In June 2010, Taiwan and China signed the controversial Economic Cooperation Framework Agreement (ECFA), which had the objectives of reducing tariffs and trade barriers for both countries. Taiwan also supposedly would be able to negotiate free-trade agreements (FTA) with other major trading partners.
By the end of last year, it was obvious to critics that the ECFA was not living up to its promise. Taiwan’s exports to China were not accelerating, while Taiwan’s FDI to China increased at an alarming rate. Moreover, China made it clear that it actually opposed Taiwan signing FTAs with other countries. In short, China was already beginning to treat Taiwan as a province of the PRC.
The US, still mired in Afghanistan and the Middle East, and with a sick economy not responding to healing measures from a dysfunctional political system, is grateful to have seen improved relations between Taiwan and China, and a calming of tensions in East Asia.
The administration of US President Barack Obama has said publicly that it takes no sides in Taiwan’s elections and that it would work with whoever wins the race. Idealistically, the US is all for self-determination, but the hard reality facing the US is that it must maintain amicable relations with China.
Tsai has firmly said she would not push for any radical change in Taiwan’s status, but would opt for the “status quo” and maintaining friendly relations with China. Nonetheless, if the DPP does win today’s election, it is likely that relations between Taiwan and China will face a major adjustment and they might slip back into frosty hibernation, as happened between 2000 and 2008 under then-president Chen Shui-bian (陳水扁), because of China’s distrust of the DPP.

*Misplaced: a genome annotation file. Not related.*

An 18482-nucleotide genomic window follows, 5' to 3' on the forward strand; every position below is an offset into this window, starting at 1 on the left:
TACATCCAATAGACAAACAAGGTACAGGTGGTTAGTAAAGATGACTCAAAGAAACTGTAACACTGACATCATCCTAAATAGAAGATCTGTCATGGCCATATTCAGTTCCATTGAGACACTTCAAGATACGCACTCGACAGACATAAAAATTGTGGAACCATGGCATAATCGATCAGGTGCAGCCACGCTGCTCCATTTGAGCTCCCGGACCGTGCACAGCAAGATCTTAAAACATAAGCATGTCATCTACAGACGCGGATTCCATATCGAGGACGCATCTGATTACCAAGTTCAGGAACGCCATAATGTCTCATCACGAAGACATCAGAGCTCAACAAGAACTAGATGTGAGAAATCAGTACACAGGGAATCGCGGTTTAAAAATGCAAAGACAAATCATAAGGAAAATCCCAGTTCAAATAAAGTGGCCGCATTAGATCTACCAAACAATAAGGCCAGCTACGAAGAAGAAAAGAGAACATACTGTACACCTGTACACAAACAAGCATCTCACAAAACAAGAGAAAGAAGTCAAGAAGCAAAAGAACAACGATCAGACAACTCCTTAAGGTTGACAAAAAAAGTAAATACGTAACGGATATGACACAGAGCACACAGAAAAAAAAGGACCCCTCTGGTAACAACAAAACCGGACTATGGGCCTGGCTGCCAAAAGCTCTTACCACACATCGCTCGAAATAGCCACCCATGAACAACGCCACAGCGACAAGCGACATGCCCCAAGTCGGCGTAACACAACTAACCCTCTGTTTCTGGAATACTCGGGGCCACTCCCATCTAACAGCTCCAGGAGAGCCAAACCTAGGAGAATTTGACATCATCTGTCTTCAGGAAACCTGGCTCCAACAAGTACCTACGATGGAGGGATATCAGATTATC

On the other hand, China’s perception of the DPP may be changing and its leadership is also changing this year. Therefore, it may prove to be an opportune time for China to adjust its hardline unification mindset.
As a result, Tsai and the DPP, especially if they manage to also gain control of the legislature, would face the double challenge of devising ways to stimulate the economy and reduce spiraling income inequality, while trying to maintain reasonably cordial relations with China. If it succeeds, this would be a win-win situation for all the parties involved, including the US. On the other hand, if Ma and the KMT manage to retain their hold on power, one can anticipate further steps forward in the integration of Taiwan into China and eventual unification. In the process, the US would lose a staunch ally in the region and face a further emboldened China.
Therefore, today’s elections are arguably the most critical in the nation’s history. It is also likely to have major geopolitical and strategic implications for the US. Washington had better pay attention.
Frank Hsiao is a professor emeritus at the University of Colorado, Boulder. Jack Williams is a professor emeritus at Michigan State University.